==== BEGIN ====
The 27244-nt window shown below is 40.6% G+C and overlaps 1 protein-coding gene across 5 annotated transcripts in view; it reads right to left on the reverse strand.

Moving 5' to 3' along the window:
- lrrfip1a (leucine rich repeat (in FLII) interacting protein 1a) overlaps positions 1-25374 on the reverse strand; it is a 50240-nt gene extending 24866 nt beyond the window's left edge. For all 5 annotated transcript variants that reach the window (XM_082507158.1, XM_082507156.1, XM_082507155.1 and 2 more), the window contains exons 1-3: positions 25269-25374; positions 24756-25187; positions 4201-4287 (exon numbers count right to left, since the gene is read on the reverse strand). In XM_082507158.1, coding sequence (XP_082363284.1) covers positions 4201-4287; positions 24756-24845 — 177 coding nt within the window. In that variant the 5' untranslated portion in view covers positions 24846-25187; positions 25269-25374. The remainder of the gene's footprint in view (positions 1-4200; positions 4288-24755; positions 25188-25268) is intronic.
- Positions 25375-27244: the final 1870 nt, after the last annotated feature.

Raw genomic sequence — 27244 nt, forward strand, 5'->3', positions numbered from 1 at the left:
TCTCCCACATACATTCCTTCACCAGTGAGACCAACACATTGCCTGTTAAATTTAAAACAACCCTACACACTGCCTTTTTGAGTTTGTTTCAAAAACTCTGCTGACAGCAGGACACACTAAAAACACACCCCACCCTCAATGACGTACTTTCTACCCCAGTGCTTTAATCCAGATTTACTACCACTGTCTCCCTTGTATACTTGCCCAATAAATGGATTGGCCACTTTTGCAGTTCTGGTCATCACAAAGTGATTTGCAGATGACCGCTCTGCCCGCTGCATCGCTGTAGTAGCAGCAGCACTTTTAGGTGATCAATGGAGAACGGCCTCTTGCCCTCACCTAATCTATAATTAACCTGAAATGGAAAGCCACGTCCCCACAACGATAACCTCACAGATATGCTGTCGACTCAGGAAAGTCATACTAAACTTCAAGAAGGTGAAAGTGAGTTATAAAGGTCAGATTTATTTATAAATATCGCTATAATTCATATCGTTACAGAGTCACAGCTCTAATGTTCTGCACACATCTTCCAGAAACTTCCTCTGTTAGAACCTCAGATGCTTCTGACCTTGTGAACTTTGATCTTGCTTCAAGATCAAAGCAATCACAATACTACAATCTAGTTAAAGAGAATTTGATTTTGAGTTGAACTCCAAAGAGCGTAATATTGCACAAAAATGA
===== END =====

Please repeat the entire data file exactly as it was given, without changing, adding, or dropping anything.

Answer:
The 27244-nt window shown below is 40.6% G+C and overlaps 1 protein-coding gene across 5 annotated transcripts in view; it reads right to left on the reverse strand.

Moving 5' to 3' along the window:
- lrrfip1a (leucine rich repeat (in FLII) interacting protein 1a) overlaps positions 1-25374 on the reverse strand; it is a 50240-nt gene extending 24866 nt beyond the window's left edge. For all 5 annotated transcript variants that reach the window (XM_082507158.1, XM_082507156.1, XM_082507155.1 and 2 more), the window contains exons 1-3: positions 25269-25374; positions 24756-25187; positions 4201-4287 (exon numbers count right to left, since the gene is read on the reverse strand). In XM_082507158.1, coding sequence (XP_082363284.1) covers positions 4201-4287; positions 24756-24845 — 177 coding nt within the window. In that variant the 5' untranslated portion in view covers positions 24846-25187; positions 25269-25374. The remainder of the gene's footprint in view (positions 1-4200; positions 4288-24755; positions 25188-25268) is intronic.
- Positions 25375-27244: the final 1870 nt, after the last annotated feature.

Raw genomic sequence — 27244 nt, forward strand, 5'->3', positions numbered from 1 at the left:
TCTCCCACATACATTCCTTCACCAGTGAGACCAACACATTGCCTGTTAAATTTAAAACAACCCTACACACTGCCTTTTTGAGTTTGTTTCAAAAACTCTGCTGACAGCAGGACACACTAAAAACACACCCCACCCTCAATGACGTACTTTCTACCCCAGTGCTTTAATCCAGATTTACTACCACTGTCTCCCTTGTATACTTGCCCAATAAATGGATTGGCCACTTTTGCAGTTCTGGTCATCACAAAGTGATTTGCAGATGACCGCTCTGCCCGCTGCATCGCTGTAGTAGCAGCAGCACTTTTAGGTGATCAATGGAGAACGGCCTCTTGCCCTCACCTAATCTATAATTAACCTGAAATGGAAAGCCACGTCCCCACAACGATAACCTCACAGATATGCTGTCGACTCAGGAAAGTCATACTAAACTTCAAGAAGGTGAAAGTGAGTTATAAAGGTCAGATTTATTTATAAATATCGCTATAATTCATATCGTTACAGAGTCACAGCTCTAATGTTCTGCACACATCTTCCAGAAACTTCCTCTGTTAGAACCTCAGATGCTTCTGACCTTGTGAACTTTGATCTTGCTTCAAGATCAAAGCAATCACAATACTACAATCTAGTTAAAGAGAATTTGATTTTGAGTTGAACTCCAAAGAGCGTAATATTGCACAAAAATGA